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Over the Sea to Skye

July 1, 2010

There are many enjoyable things about running the Scottish National Portrait Gallery but few better than visiting Skye on the most perfect weekend of the summer.


I left Edinburgh at noon on Thursday 3 June to ride (Ducati 1000 DS) to Mallaig and catch the ferry to Armadale. I needed to work at the Clan Donald Centre on Friday and to meet an old friend Hugh Cheape, who is a course leader at Sabhal Mor Ostaig, the National Centre for Gaelic Language and Culture. Hugh has been advising us on how we can use Gaelic in the new Portrait Gallery.

Many years ago it was Hugh who pointed out the significance of the ruins in the background of our full-length portrait of Lord Macdonald of Slate. This great Highland portrait used to hang at Armadale Castle and it had puzzled me that the artist had chosen not to paint Lord Macdonald there or at his other property at Mugstot on Skye. It was Hugh who realised that the ruins in the background were those of Duntulm Castle at the extreme north of the island and that the anonymous artist had copied them from the illustration in Thomas Pennant’s Tour in Scotland and Voyage to the Hebrides published in 1774.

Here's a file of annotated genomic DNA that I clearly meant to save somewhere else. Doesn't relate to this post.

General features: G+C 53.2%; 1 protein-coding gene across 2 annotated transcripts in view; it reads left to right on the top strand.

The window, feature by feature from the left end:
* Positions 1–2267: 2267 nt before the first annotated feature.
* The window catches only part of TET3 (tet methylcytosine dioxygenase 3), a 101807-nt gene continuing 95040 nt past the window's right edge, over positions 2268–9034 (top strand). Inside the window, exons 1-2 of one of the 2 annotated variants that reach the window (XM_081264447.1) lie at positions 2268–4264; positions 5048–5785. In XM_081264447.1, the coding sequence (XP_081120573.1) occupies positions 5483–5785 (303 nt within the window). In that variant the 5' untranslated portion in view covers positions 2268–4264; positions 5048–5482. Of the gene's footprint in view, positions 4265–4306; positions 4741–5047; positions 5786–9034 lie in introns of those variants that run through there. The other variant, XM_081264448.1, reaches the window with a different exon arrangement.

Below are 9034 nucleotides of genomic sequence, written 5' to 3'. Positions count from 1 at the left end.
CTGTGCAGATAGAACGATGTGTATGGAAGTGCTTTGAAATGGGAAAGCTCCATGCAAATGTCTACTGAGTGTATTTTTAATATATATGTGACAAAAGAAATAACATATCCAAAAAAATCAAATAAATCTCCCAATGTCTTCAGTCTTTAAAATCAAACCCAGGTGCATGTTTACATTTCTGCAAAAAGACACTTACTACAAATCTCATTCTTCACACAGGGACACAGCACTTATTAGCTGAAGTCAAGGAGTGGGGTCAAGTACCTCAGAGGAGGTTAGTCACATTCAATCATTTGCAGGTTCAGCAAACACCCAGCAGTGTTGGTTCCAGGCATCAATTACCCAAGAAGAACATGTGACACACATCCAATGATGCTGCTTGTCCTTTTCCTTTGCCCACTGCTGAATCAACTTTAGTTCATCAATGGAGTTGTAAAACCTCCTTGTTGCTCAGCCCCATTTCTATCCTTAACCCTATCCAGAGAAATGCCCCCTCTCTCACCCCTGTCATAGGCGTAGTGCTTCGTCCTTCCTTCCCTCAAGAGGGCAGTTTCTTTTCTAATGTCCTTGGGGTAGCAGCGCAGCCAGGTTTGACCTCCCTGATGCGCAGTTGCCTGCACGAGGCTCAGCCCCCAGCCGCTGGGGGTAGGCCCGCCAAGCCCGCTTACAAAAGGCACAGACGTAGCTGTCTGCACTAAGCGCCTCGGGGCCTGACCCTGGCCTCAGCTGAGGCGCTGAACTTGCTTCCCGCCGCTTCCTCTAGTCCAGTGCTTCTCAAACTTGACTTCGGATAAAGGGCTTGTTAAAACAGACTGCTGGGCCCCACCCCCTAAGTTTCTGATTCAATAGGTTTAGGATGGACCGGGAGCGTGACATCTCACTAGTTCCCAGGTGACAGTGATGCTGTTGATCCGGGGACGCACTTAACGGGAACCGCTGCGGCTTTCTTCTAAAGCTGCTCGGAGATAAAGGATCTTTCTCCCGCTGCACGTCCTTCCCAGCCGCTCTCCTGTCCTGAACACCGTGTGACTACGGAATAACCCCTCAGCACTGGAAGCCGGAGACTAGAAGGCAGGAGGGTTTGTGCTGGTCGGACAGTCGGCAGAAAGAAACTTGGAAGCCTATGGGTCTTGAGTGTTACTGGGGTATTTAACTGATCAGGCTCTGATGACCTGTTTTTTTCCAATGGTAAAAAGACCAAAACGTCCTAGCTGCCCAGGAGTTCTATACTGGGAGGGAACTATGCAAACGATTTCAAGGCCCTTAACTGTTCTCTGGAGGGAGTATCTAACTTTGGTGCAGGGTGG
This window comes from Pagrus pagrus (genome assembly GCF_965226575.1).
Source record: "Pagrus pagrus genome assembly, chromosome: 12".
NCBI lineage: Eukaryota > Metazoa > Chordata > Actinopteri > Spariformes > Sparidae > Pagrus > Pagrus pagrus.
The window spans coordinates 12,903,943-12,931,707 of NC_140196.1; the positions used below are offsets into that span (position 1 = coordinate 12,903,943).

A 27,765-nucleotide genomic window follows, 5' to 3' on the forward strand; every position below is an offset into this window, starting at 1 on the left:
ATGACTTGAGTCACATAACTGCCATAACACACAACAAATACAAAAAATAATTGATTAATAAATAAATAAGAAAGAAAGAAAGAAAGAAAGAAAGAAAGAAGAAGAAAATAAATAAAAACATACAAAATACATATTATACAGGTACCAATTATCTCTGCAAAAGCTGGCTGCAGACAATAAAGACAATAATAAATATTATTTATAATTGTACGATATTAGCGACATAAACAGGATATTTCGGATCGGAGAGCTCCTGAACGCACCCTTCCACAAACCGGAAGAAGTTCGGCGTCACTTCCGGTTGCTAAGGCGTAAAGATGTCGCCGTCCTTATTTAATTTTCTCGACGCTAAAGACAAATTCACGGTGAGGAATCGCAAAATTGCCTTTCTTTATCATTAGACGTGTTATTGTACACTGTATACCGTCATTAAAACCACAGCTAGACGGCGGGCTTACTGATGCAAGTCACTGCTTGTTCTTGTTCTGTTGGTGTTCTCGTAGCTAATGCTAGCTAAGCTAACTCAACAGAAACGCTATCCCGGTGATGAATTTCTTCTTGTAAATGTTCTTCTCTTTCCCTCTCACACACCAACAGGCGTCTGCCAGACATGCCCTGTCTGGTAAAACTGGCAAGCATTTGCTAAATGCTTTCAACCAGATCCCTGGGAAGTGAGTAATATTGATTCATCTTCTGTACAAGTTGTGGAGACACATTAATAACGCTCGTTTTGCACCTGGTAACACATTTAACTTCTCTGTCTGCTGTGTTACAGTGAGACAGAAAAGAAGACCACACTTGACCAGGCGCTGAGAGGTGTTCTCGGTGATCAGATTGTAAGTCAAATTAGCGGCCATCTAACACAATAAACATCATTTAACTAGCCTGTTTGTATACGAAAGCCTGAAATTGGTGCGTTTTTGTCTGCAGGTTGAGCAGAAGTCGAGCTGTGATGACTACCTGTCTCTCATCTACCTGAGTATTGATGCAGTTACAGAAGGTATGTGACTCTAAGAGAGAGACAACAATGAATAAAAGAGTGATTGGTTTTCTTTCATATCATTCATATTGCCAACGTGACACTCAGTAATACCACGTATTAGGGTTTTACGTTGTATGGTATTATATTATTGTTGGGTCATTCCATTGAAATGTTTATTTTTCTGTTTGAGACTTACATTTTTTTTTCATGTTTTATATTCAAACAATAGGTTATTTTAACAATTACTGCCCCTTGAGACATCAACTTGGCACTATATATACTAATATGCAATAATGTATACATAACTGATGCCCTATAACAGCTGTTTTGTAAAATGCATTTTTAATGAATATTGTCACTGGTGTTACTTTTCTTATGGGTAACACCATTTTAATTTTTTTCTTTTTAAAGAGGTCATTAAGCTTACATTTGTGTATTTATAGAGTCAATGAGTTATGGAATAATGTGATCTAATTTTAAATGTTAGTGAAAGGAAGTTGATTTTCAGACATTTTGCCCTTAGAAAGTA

Duntulm had been the seat of the Macdonalds in their heyday as Lords of the Isles. Pennant’s description provided another fascinating insight on the Celtic significance of the portrait. “Dun-tuilm castle is a ruin, but was inhabited as late as 1715. It was the original seat of the MacDonalds in Skie: near it, a hill called Cnock an Eirick, or, the hill of pleas: such eminences are frequent near the house of all the great men, for on these, by the assistance of their friends, they determined all differences between their people. The place was held sacred.” It is on Cnoc an Eireachd that Lord Macdonald chose to be portrayed: The portrait becoming a powerful statement of his Celtic ancestry and position as head of one of the greatest Highland clans. The painting will be the centre piece of an exhibition in the new Scotish National Portrait Gallery which will examine Highland dress.

On Saturday I rode to Duntulm, explored the ruins and marvelled at the views out over the Minch to the isles beyond.

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